(“THE HORSE RAMPANT: How to Learn to Train and Ride, A New and Simple Method for the Education and Training of Horses and Riders” by Captain James J. Pearce, Formerly Equitation Instructor: Cavalry School and Weedon School of Equitation. London, Robert Hale Limited, 1947)
Rampant: rearing upon the hind legs with forelegs extended.
When I first saw the title of this book, immediately my curiosity was engaged. The cover image of the rider raising his horse in levade suggested that the reader would learn advanced training methodology. However, the subtitle (A New and Simple Method for the Education and Training) confused the issue for me, since learning to ride and train a levade is anything but simple. My curiosity was amply rewarded when the battered old book arrived and I read the author’s Preface. It alone was a real eye opener for me.
(Horsewoman with a Red Horse, Marc Chagall)
“To write a great book, you must first become the book.” ~ Naval Ravikant
When I read this quote this morning, immediately my horse-loving mind turned it around into something about the horse, because really, what Ravikant said is true of anything. So this is a great thought, to me…”To become a great rider, you must first become the horse.”
[© 2021 Kip Mistral. Eugène-Louis Lami (1800-1890) “Un Manège”: gouache, 1878]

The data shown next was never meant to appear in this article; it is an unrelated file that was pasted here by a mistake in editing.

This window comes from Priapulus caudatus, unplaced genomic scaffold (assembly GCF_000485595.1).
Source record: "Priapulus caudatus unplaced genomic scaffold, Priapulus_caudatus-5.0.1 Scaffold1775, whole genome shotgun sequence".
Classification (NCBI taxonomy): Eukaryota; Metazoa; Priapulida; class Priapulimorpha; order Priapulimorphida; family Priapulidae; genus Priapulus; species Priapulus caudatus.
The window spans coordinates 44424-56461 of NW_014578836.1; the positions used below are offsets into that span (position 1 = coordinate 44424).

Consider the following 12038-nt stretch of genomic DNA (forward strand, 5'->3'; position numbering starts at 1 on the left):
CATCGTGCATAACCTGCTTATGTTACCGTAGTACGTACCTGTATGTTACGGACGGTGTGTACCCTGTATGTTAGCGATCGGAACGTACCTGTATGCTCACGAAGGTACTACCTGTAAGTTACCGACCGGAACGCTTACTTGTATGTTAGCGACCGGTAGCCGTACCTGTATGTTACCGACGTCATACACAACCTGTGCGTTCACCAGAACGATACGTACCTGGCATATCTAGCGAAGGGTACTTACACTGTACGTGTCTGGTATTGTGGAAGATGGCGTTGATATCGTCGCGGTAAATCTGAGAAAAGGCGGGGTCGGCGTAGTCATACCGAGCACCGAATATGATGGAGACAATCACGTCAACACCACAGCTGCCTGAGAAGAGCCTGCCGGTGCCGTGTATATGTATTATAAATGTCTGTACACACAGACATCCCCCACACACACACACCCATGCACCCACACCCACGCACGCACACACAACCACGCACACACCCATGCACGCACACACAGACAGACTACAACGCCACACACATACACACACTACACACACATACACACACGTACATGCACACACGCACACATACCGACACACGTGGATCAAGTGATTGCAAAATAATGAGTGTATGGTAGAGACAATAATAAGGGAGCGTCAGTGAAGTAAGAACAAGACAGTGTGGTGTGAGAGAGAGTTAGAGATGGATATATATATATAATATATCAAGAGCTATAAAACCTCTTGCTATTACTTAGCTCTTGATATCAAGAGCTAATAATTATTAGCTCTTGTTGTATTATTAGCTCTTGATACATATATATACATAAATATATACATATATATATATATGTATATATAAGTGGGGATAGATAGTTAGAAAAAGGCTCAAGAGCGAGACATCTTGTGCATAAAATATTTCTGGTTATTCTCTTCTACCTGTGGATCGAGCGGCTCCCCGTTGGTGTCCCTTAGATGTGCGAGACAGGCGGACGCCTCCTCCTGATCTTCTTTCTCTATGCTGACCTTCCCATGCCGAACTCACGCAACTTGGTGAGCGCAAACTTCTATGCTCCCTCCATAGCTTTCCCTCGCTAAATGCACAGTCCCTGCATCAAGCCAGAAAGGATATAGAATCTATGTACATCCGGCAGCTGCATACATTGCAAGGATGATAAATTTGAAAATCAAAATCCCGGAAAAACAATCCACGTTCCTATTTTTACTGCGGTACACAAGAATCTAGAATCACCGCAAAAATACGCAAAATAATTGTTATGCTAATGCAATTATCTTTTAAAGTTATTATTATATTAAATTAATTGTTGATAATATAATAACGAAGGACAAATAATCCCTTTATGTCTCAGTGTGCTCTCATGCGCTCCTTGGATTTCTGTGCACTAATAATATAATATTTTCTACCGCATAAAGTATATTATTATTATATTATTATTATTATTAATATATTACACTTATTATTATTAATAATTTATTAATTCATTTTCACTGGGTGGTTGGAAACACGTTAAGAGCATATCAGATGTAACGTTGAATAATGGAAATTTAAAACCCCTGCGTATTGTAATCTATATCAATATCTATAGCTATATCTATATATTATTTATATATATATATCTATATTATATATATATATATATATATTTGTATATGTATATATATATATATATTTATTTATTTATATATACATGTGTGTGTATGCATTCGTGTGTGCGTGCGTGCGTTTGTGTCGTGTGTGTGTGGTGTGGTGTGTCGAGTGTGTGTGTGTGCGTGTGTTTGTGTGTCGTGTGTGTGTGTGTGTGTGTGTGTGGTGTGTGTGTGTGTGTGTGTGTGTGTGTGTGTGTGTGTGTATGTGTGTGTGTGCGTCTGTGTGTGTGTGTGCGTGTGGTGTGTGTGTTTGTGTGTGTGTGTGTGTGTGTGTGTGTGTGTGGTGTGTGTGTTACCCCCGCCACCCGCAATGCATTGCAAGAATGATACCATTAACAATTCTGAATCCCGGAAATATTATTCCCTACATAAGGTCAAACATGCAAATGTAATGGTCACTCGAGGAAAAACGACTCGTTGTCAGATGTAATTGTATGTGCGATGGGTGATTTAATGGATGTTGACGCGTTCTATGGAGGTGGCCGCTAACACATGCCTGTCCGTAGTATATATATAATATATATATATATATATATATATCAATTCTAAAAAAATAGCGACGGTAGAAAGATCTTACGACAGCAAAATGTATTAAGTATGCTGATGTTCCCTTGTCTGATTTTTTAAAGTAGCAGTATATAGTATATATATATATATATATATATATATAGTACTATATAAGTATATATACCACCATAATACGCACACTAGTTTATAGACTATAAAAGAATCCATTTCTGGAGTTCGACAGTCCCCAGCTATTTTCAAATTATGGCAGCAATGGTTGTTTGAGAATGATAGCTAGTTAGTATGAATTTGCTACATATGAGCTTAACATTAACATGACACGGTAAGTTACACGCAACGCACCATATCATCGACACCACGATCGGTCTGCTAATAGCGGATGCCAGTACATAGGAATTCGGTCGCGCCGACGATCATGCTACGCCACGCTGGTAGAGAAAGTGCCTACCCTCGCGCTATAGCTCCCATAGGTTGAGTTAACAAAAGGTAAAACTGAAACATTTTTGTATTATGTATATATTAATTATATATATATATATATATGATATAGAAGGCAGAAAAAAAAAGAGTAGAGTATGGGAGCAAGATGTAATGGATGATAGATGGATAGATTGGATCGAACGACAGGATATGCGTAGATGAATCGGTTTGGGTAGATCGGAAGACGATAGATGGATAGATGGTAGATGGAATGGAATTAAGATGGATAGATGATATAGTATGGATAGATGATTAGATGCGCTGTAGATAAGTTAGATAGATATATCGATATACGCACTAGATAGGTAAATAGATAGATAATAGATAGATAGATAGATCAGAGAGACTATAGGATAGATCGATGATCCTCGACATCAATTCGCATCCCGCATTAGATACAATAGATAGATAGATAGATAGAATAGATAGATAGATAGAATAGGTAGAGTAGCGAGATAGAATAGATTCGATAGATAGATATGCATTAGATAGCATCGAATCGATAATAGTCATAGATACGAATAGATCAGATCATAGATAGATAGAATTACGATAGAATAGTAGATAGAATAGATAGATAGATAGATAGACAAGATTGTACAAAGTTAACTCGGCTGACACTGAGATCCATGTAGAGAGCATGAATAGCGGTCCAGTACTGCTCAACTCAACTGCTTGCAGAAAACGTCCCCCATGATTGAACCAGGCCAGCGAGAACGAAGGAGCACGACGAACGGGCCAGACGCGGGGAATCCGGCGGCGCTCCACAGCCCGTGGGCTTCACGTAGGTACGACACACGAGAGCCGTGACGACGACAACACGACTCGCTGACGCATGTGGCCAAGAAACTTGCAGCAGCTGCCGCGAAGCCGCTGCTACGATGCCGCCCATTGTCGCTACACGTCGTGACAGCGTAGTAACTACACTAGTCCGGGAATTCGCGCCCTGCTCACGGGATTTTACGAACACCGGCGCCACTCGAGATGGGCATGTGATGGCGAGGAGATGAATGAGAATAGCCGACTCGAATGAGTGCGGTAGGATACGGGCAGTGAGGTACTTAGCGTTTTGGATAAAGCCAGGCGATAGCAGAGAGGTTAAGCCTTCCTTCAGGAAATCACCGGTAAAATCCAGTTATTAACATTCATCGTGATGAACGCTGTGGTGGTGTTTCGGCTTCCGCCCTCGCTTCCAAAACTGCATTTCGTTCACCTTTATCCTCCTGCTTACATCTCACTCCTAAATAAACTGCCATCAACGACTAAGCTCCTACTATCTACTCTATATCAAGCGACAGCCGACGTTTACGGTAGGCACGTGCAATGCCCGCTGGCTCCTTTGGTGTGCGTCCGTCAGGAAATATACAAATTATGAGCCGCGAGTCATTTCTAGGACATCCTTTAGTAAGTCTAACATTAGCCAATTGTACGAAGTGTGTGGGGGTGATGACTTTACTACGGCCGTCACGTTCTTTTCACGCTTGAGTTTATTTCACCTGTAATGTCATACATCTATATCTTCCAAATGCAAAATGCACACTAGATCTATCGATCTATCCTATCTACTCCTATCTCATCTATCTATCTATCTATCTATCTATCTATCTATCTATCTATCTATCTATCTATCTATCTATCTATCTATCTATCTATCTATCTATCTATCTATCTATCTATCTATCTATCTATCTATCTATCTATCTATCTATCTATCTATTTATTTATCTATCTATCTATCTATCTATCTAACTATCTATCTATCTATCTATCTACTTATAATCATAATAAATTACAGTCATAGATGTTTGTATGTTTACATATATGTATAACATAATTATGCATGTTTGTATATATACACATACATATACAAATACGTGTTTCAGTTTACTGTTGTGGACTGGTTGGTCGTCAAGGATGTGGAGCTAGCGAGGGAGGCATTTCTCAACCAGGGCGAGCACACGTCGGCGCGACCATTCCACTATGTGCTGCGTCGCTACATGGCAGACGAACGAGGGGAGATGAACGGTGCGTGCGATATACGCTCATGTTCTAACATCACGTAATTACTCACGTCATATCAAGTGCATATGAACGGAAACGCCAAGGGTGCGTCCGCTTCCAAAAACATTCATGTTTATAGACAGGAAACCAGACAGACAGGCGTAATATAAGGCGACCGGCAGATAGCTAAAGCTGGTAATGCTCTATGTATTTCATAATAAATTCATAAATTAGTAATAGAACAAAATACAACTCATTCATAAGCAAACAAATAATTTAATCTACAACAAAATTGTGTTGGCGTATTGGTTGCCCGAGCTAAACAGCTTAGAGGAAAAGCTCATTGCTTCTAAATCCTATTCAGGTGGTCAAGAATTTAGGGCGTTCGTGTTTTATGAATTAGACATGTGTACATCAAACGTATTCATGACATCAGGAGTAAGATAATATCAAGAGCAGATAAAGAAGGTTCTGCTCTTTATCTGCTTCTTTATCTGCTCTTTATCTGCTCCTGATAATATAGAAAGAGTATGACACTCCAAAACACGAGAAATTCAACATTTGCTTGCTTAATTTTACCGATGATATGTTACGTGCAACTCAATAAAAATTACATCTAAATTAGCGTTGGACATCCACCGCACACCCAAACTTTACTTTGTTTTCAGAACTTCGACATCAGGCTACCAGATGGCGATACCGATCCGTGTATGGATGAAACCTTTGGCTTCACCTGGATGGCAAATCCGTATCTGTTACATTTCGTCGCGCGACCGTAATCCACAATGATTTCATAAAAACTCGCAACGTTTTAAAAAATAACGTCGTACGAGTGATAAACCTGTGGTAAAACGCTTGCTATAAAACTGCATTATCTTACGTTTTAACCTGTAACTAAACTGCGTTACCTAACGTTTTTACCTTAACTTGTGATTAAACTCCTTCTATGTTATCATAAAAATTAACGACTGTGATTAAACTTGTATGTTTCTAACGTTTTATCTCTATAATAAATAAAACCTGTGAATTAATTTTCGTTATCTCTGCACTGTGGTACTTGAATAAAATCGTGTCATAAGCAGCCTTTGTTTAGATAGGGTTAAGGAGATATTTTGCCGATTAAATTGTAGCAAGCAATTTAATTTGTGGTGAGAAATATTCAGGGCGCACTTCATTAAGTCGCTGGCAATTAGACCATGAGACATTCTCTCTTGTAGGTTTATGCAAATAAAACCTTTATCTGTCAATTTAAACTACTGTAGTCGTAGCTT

Since it first floated by me, I have loved this charming painting of riders and noise-desensitizing helpers carrying on in a small manège somewhere in time. The drummer is taking a rest, the trainer is comforting his horse in the pillars. A young couple are managing to court in the middle of it all as the amazones and cavaliers continue their tight circles together on their supercharged horses. I had the brilliant idea of doing a reverse image search for it, and found one instance of it on the entire internet. Yet that was enough to find the artist’s name and further search unexpectedly unlocked a whole treasure trove of equestrian art.
Ferdinand II of Spain in a letter of May 23, 1498 to the Marquis of Mantua:
“To answer here what you asked me, that is to say, whether it is necessary that a well-trained horse should obey both the leg and the hand as if, without the repeated action of the hand or the leg, one could not direct all the operations decided by the Cavalier; while you have also seen horses evolve without any help with the firm legs of the rider which seemed immobile, and still others who guided their horse very well without the help of their legs.